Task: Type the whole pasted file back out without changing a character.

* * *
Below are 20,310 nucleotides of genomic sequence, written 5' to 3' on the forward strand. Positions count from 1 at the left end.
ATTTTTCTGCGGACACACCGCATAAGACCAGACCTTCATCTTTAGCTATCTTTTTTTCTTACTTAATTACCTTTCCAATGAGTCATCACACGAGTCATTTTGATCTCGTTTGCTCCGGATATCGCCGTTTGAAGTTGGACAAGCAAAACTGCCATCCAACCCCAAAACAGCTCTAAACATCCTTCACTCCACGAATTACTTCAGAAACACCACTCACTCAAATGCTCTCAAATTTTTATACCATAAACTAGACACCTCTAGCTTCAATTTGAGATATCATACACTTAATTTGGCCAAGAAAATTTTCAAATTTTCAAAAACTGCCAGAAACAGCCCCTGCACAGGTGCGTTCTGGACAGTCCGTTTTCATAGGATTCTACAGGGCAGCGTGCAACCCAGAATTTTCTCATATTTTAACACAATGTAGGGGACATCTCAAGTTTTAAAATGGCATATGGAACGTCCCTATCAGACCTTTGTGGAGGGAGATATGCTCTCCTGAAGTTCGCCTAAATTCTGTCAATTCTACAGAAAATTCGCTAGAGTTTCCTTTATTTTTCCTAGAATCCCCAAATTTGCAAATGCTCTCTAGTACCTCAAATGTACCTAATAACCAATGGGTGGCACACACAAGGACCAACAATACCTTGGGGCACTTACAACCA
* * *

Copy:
Below are 20,310 nucleotides of genomic sequence, written 5' to 3' on the forward strand. Positions count from 1 at the left end.
ATTTTTCTGCGGACACACCGCATAAGACCAGACCTTCATCTTTAGCTATCTTTTTTTCTTACTTAATTACCTTTCCAATGAGTCATCACACGAGTCATTTTGATCTCGTTTGCTCCGGATATCGCCGTTTGAAGTTGGACAAGCAAAACTGCCATCCAACCCCAAAACAGCTCTAAACATCCTTCACTCCACGAATTACTTCAGAAACACCACTCACTCAAATGCTCTCAAATTTTTATACCATAAACTAGACACCTCTAGCTTCAATTTGAGATATCATACACTTAATTTGGCCAAGAAAATTTTCAAATTTTCAAAAACTGCCAGAAACAGCCCCTGCACAGGTGCGTTCTGGACAGTCCGTTTTCATAGGATTCTACAGGGCAGCGTGCAACCCAGAATTTTCTCATATTTTAACACAATGTAGGGGACATCTCAAGTTTTAAAATGGCATATGGAACGTCCCTATCAGACCTTTGTGGAGGGAGATATGCTCTCCTGAAGTTCGCCTAAATTCTGTCAATTCTACAGAAAATTCGCTAGAGTTTCCTTTATTTTTCCTAGAATCCCCAAATTTGCAAATGCTCTCTAGTACCTCAAATGTACCTAATAACCAATGGGTGGCACACACAAGGACCAACAATACCTTGGGGCACTTACAACCA